05-04-2014, 05:19 PM   #5
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I never like the result of direct flash as it seems too harsh (as you can see the shadows). I also think that you need a little more ambient light to balance it out with the flash so they look a bit more natural. I also don't like turning the flash on the side to take a vertical shot of people; if that is the case, I rather have the flash in a wireless mode (off the camera). IMHO anyway... good try. I agree that the k5II/s are very good in locking focus even in less favorable lighting conditions.
05-04-2014, 06:59 PM   #6
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Quite a few of the shots look significantly back focused to me, which is hardly surprising with people walking towards you. You might have done better using AF-C and using the back AF button independent of the shutter release.

I agree with the comments about direct flash too.
05-08-2014, 12:51 PM   #7
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QuoteOriginally posted by GvilleRick Quote
Thanks for the suggestion. I will try this next year. I had the flash set to -1.7 EV since it was looking a little hot at full strength plus I've had some problems with the flash (Pentax 540). I did have more problems with the FA 50 and the Sigma 18-50 in locking in the focus quickly but didn't use either very long. My other shots at the Prom (including most of the candids) can be seen at Prom 2014
I have found with my digital TTL work a lot of the time I have to compensate to the +side. Lately I have gone back to using auto thryristor flash. With my 645D the DR is in line with the film results I used to get. Using my Nissin handlebar unit I get very consistent results, but would like to try the Metz digital handlebar units that accepts the P-TTL module as well as Auto mode (options are good). I like the durability of these old potato masher units. A good drop to the pavement does a lot of damage to my shoe mount units, but parts are getting hard to locate for my old Nissin, another reason to try Metz.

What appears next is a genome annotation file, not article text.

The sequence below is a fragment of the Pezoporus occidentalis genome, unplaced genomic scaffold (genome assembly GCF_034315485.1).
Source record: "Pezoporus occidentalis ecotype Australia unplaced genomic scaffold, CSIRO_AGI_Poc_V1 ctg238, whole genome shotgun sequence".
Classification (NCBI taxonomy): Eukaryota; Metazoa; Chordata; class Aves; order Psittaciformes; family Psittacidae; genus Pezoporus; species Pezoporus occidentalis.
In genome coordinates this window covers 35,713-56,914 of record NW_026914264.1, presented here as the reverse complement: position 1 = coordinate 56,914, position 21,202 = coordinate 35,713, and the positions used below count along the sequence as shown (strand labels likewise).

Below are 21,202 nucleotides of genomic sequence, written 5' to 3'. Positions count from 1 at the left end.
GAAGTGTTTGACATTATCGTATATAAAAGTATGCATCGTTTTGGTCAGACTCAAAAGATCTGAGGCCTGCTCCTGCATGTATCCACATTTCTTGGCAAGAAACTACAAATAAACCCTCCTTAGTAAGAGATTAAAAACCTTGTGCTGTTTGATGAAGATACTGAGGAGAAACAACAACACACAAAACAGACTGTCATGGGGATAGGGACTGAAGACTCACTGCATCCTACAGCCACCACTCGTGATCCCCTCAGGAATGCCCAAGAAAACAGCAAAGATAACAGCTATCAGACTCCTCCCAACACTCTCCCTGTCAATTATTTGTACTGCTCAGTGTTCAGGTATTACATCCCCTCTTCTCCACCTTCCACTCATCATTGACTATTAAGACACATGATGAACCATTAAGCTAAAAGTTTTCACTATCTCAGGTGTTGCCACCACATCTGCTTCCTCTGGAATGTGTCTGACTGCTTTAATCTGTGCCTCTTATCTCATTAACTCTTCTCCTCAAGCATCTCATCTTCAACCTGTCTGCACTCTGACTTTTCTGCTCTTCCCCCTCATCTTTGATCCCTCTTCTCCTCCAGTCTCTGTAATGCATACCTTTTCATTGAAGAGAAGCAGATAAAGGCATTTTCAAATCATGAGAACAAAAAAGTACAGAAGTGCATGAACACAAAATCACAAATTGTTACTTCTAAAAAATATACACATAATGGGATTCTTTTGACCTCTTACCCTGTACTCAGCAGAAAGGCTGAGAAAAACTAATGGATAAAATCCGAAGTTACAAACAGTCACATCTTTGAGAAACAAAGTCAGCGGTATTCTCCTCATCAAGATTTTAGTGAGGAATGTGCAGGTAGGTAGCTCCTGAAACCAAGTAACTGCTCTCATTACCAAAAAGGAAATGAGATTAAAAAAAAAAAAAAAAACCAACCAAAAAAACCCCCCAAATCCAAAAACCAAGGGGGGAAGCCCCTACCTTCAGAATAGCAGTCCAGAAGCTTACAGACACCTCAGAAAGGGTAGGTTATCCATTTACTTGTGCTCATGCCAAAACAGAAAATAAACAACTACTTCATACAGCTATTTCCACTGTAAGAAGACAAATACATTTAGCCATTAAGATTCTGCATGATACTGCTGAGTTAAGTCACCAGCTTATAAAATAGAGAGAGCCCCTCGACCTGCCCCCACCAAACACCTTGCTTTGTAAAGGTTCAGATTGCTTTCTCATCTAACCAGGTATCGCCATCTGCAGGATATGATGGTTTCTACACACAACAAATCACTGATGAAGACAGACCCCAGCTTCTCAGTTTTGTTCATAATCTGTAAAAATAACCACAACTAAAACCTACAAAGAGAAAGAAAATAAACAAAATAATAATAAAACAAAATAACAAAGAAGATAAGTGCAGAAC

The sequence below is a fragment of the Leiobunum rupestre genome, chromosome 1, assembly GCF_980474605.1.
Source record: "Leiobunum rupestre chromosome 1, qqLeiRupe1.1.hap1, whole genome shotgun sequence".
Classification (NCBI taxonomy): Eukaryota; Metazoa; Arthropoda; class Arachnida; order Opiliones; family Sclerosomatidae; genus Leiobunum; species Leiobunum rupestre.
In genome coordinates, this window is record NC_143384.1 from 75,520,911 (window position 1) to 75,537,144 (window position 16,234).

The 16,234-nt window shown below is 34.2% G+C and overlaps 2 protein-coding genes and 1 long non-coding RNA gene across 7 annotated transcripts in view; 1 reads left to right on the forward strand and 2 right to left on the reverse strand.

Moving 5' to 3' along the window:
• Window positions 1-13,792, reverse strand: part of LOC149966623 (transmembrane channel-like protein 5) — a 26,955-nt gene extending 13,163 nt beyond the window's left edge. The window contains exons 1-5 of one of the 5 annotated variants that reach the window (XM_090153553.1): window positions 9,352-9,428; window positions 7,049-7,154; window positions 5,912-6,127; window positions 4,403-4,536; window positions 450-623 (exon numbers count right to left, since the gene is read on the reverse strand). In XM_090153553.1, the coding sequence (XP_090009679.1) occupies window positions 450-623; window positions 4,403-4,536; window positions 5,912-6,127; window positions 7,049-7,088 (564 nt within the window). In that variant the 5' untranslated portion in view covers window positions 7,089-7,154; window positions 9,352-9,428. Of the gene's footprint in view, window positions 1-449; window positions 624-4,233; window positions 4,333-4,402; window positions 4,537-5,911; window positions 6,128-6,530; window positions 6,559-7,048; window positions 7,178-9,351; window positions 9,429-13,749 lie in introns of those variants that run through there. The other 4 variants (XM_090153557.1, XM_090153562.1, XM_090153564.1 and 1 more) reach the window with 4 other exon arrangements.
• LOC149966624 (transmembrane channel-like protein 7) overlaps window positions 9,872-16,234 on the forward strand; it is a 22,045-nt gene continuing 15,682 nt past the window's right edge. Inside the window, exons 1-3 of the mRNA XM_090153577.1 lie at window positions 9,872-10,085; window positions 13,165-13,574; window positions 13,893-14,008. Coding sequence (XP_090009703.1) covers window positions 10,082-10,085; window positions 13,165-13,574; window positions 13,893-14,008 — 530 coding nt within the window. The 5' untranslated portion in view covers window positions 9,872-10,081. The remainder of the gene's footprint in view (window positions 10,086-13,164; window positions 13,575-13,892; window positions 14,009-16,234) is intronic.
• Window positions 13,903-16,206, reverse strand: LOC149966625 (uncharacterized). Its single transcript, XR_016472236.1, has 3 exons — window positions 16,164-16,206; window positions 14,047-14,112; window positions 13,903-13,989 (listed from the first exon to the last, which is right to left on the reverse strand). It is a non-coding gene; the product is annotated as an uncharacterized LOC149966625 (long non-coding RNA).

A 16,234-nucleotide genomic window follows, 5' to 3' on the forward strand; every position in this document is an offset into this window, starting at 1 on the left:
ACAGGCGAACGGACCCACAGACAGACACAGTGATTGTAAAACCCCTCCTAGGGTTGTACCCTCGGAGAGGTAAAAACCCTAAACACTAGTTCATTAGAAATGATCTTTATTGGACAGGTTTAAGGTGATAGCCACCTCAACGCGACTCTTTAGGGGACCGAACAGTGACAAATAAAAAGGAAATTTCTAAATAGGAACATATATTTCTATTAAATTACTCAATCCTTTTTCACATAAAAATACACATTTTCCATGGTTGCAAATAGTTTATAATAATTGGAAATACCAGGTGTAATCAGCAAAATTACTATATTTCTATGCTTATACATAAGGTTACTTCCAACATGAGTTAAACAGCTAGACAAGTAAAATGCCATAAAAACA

05-10-2014, 03:15 AM   #8
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QuoteOriginally posted by GvilleRick Quote
I teach at a high school and last night was our annual Prom. It's always a challenge with low light, flashing lights, and lots of movement. In particular, we have a tradition of a "Senior Walk" where the seniors and their dates are announced and recognized. It moves pretty quickly and in the past my best option was to prefocus and then set the camera to manual and shoot the shots. I would have to refocus from time to time as they would drift to a different spot to stop and I would have several blurry shots.

Last night I took a few lenses including a Sigma 28-70 f/2.8 that has worked pretty well outside for me but I've not been real happy with it inside in just normal conditions. I also took my Sigma 18-50 f/2.8 and my Pentax FA50 f/1.4. The 28-70 ended up being my most reliable in catching focus pretty quickly despite conditions so I used it for the Senior Walk. Next to me was a photographer from the local newspaper using, I suspect, an older high end Nikon. She was frustrated throughout the Senior Walk trying to get focus locked before the next couple was announced. I kept my K5iiS on AF-S and was able to lock all 91 couples. There were a few that didn't lock until they were moving forward but the only shot I had to retake was one where apparently my flash and the news photog's flash went off at the same time resulting in a very overexposed image, You can see the results at Prom 2014 Senior Walk